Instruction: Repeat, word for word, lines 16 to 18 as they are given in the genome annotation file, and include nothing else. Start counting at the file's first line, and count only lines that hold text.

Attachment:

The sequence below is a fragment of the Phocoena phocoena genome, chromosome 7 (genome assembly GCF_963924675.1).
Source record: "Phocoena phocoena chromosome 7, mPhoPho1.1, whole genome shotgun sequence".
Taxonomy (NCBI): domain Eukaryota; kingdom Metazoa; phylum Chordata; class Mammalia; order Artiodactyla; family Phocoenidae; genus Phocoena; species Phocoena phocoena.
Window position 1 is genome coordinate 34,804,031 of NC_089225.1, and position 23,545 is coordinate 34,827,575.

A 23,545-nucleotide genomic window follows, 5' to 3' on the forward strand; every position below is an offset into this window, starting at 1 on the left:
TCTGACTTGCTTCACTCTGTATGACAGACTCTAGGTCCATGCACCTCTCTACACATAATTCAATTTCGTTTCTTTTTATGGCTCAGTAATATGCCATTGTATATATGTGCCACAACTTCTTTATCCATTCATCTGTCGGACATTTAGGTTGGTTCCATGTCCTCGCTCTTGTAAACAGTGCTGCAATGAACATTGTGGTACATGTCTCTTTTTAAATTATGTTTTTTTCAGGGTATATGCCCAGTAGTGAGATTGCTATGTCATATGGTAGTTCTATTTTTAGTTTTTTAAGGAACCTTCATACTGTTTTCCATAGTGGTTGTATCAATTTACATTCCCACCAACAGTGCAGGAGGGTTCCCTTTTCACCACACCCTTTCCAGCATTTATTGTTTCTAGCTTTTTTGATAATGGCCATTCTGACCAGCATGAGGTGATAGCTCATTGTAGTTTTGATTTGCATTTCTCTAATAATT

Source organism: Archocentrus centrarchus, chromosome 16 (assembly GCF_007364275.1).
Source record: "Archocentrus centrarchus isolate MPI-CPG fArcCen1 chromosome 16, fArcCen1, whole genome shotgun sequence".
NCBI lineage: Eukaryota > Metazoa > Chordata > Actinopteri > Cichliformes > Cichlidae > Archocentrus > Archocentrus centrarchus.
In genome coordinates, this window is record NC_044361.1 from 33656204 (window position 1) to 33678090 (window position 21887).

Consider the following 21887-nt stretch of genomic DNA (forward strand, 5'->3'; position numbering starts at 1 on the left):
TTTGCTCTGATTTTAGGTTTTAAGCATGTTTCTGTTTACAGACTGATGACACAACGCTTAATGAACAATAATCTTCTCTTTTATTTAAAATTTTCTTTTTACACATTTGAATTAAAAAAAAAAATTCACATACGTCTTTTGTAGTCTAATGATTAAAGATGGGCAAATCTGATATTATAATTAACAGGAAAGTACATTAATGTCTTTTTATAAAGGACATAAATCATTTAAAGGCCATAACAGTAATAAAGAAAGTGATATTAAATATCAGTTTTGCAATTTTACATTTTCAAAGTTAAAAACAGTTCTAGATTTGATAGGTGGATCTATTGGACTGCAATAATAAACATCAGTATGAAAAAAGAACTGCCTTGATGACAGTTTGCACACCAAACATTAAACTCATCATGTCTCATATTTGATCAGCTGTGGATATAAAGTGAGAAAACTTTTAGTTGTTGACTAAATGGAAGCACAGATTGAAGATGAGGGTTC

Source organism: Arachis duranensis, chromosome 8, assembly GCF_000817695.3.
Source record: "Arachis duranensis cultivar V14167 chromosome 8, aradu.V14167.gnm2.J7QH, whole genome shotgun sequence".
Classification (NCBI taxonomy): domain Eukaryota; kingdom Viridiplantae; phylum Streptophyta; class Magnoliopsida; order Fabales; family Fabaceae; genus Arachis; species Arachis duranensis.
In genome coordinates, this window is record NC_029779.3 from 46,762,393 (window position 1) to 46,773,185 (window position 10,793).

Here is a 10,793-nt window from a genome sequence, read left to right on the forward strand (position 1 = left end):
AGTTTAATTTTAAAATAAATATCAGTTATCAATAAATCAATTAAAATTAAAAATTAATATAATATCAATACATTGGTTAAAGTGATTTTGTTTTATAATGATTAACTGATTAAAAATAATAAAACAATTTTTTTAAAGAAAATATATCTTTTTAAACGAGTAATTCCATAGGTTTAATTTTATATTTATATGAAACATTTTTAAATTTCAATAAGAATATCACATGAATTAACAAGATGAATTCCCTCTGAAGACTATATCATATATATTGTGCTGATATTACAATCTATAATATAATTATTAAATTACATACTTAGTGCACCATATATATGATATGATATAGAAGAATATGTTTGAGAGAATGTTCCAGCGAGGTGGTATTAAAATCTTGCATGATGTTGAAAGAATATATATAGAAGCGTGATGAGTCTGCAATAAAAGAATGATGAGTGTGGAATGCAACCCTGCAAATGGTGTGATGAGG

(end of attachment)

In genome coordinates, this window is record NC_029779.3 from 46,762,393 (window position 1) to 46,773,185 (window position 10,793).

Here is a 10,793-nt window from a genome sequence, read left to right on the forward strand (position 1 = left end):
AGTTTAATTTTAAAATAAATATCAGTTATCAATAAATCAATTAAAATTAAAAATTAATATAATATCAATACATTGGTTAAAGTGATTTTGTTTTATAATGATTAACTGATTAAAAATAATAAAACAATTTTTTTAAAGAAAATATATCTTTTTAAACGAGTAATTCCATAGGTTTAATTTTATATTTATATGAAACATTTTTAAATTTCAATAAGAATATCACATGAATTAACAAGATGAATTCCCTCTGAAGACTATATCATATATATTGTGCTGATATTACAATCTATAATATAATTATTAAATTACATACTTAGTGCACCATATATATGATATGATATAGAAGAATATGTTTGAGAGAATGTTCCAGCGAGGTGGTATTAAAATCTTGCATGATGTTGAAAGAATATATATAGAAGCGTGATGAGTCTGCAATAAAAGAATGATGAGTGTGGAATGCAACCCTGCAAATGGTGTGATGAGG